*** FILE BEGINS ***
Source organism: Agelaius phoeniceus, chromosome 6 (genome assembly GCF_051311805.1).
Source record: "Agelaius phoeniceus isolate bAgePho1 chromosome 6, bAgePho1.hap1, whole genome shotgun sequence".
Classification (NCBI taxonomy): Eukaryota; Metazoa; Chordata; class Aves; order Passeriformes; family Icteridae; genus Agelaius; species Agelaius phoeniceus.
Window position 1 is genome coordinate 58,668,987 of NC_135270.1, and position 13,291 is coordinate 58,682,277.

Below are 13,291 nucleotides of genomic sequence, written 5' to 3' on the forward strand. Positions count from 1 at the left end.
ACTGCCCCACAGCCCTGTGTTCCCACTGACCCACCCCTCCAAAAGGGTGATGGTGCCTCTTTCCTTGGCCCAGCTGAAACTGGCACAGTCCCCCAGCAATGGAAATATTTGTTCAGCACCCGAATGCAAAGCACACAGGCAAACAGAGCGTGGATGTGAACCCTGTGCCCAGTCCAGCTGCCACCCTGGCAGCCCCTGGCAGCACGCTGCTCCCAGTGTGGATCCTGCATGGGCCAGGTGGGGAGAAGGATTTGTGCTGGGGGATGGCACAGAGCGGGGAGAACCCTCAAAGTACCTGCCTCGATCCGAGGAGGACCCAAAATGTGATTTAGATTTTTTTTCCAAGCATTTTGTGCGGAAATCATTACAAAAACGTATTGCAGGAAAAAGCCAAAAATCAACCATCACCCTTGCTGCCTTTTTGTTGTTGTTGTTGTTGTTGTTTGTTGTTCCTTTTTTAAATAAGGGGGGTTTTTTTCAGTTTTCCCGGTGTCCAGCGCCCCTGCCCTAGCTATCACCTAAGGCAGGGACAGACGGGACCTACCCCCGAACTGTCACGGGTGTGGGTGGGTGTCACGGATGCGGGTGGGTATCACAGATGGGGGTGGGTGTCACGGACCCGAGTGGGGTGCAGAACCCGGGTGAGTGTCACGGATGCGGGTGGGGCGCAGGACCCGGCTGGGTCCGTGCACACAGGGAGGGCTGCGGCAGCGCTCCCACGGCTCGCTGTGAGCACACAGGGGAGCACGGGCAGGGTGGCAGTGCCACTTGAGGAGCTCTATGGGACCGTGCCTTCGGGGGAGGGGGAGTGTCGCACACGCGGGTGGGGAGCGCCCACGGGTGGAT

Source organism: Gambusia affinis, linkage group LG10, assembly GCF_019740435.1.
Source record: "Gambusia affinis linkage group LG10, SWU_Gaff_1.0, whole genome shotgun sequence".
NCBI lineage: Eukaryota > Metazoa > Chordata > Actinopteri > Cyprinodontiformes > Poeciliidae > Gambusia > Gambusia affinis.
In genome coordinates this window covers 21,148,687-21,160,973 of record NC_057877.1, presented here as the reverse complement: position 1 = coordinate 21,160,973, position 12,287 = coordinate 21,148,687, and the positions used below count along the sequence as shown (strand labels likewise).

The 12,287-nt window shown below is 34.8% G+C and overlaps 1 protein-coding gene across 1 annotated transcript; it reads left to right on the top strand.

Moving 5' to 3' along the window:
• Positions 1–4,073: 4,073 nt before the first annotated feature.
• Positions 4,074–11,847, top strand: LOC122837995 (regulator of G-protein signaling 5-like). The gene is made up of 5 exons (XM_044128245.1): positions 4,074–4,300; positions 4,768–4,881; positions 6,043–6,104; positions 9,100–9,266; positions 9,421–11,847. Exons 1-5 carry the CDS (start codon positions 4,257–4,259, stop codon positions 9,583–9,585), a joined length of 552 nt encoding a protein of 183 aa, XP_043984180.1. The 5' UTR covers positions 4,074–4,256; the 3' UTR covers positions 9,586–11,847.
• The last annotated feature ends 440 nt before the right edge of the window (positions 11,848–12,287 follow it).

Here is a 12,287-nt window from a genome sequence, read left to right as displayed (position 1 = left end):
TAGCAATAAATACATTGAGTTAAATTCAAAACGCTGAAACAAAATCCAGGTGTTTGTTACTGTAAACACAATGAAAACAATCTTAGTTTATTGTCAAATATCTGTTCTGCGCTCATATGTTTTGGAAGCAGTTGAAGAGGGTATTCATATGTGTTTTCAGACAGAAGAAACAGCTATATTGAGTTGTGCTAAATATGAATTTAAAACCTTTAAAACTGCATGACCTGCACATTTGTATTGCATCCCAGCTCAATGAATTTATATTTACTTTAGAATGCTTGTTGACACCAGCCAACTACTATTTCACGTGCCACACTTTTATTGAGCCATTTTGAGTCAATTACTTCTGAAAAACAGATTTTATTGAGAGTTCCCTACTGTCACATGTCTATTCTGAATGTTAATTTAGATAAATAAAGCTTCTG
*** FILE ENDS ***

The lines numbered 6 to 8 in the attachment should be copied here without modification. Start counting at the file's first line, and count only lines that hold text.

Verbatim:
ACTGCCCCACAGCCCTGTGTTCCCACTGACCCACCCCTCCAAAAGGGTGATGGTGCCTCTTTCCTTGGCCCAGCTGAAACTGGCACAGTCCCCCAGCAATGGAAATATTTGTTCAGCACCCGAATGCAAAGCACACAGGCAAACAGAGCGTGGATGTGAACCCTGTGCCCAGTCCAGCTGCCACCCTGGCAGCCCCTGGCAGCACGCTGCTCCCAGTGTGGATCCTGCATGGGCCAGGTGGGGAGAAGGATTTGTGCTGGGGGATGGCACAGAGCGGGGAGAACCCTCAAAGTACCTGCCTCGATCCGAGGAGGACCCAAAATGTGATTTAGATTTTTTTTCCAAGCATTTTGTGCGGAAATCATTACAAAAACGTATTGCAGGAAAAAGCCAAAAATCAACCATCACCCTTGCTGCCTTTTTGTTGTTGTTGTTGTTGTTGTTTGTTGTTCCTTTTTTAAATAAGGGGGGTTTTTTTCAGTTTTCCCGGTGTCCAGCGCCCCTGCCCTAGCTATCACCTAAGGCAGGGACAGACGGGACCTACCCCCGAACTGTCACGGGTGTGGGTGGGTGTCACGGATGCGGGTGGGTATCACAGATGGGGGTGGGTGTCACGGACCCGAGTGGGGTGCAGAACCCGGGTGAGTGTCACGGATGCGGGTGGGGCGCAGGACCCGGCTGGGTCCGTGCACACAGGGAGGGCTGCGGCAGCGCTCCCACGGCTCGCTGTGAGCACACAGGGGAGCACGGGCAGGGTGGCAGTGCCACTTGAGGAGCTCTATGGGACCGTGCCTTCGGGGGAGGGGGAGTGTCGCACACGCGGGTGGGGAGCGCCCACGGGTGGAT

Source organism: Gambusia affinis, linkage group LG10, assembly GCF_019740435.1.
Source record: "Gambusia affinis linkage group LG10, SWU_Gaff_1.0, whole genome shotgun sequence".